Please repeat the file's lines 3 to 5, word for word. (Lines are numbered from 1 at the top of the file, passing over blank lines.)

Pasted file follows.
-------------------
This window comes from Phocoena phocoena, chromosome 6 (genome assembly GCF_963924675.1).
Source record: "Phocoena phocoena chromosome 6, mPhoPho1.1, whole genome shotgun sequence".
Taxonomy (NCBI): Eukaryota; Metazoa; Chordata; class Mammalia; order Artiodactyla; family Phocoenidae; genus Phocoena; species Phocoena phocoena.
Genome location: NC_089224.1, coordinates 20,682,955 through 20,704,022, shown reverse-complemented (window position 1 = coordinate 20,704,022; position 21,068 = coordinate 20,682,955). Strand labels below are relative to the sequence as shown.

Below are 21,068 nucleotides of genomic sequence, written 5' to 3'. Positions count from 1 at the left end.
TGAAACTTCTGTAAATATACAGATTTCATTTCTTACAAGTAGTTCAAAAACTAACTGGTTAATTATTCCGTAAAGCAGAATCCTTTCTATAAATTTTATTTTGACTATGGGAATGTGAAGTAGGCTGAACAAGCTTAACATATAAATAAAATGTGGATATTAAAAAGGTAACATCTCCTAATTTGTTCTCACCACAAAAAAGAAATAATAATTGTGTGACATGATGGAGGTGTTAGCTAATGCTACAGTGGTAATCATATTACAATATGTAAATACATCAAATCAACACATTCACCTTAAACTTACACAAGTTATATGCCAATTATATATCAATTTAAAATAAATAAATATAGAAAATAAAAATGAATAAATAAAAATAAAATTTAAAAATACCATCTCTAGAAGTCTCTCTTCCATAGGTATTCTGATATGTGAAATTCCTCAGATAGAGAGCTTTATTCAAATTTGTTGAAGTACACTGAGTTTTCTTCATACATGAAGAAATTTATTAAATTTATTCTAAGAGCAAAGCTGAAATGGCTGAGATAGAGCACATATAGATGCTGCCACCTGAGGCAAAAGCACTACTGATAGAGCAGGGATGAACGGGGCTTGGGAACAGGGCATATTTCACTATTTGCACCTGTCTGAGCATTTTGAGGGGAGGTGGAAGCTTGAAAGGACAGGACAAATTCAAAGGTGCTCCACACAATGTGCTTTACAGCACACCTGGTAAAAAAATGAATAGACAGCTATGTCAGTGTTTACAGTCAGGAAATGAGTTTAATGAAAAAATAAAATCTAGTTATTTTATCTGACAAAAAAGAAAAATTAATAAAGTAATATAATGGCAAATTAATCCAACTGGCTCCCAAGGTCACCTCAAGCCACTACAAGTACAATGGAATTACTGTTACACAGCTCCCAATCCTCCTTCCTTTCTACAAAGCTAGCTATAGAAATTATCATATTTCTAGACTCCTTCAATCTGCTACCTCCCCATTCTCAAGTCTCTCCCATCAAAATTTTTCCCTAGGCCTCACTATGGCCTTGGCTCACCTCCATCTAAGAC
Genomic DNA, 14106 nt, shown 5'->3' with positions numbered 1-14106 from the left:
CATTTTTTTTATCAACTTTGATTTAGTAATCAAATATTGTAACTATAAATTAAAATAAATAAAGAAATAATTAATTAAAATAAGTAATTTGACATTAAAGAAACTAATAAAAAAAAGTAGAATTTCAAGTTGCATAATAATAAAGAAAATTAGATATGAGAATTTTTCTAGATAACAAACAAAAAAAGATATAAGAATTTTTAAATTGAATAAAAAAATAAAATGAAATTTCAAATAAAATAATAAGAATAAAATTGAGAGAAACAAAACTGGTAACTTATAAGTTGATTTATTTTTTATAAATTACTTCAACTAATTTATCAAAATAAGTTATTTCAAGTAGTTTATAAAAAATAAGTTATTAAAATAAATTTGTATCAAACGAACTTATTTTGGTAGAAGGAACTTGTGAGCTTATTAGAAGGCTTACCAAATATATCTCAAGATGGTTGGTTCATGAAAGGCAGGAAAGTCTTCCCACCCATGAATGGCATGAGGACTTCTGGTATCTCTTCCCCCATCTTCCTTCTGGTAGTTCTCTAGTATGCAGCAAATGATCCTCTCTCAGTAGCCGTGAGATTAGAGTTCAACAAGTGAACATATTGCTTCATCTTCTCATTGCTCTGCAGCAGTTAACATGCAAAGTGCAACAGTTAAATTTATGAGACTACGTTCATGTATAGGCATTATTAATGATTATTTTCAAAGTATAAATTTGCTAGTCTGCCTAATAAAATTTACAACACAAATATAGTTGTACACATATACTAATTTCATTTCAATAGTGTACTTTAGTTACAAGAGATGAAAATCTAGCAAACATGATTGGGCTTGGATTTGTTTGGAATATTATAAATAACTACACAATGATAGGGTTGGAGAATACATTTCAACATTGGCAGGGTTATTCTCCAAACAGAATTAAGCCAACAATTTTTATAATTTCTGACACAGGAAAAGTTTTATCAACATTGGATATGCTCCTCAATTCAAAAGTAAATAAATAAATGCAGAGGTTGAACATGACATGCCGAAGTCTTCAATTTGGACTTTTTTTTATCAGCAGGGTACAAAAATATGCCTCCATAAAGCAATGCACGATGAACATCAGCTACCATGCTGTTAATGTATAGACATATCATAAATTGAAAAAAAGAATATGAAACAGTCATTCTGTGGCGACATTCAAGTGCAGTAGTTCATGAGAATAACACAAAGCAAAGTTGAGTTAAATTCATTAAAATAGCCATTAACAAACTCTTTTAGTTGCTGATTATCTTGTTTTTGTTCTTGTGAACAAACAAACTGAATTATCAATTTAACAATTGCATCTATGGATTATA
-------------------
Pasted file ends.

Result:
Taxonomy (NCBI): Eukaryota; Metazoa; Chordata; class Mammalia; order Artiodactyla; family Phocoenidae; genus Phocoena; species Phocoena phocoena.
Genome location: NC_089224.1, coordinates 20,682,955 through 20,704,022, shown reverse-complemented (window position 1 = coordinate 20,704,022; position 21,068 = coordinate 20,682,955). Strand labels below are relative to the sequence as shown.

Below are 21,068 nucleotides of genomic sequence, written 5' to 3'. Positions count from 1 at the left end.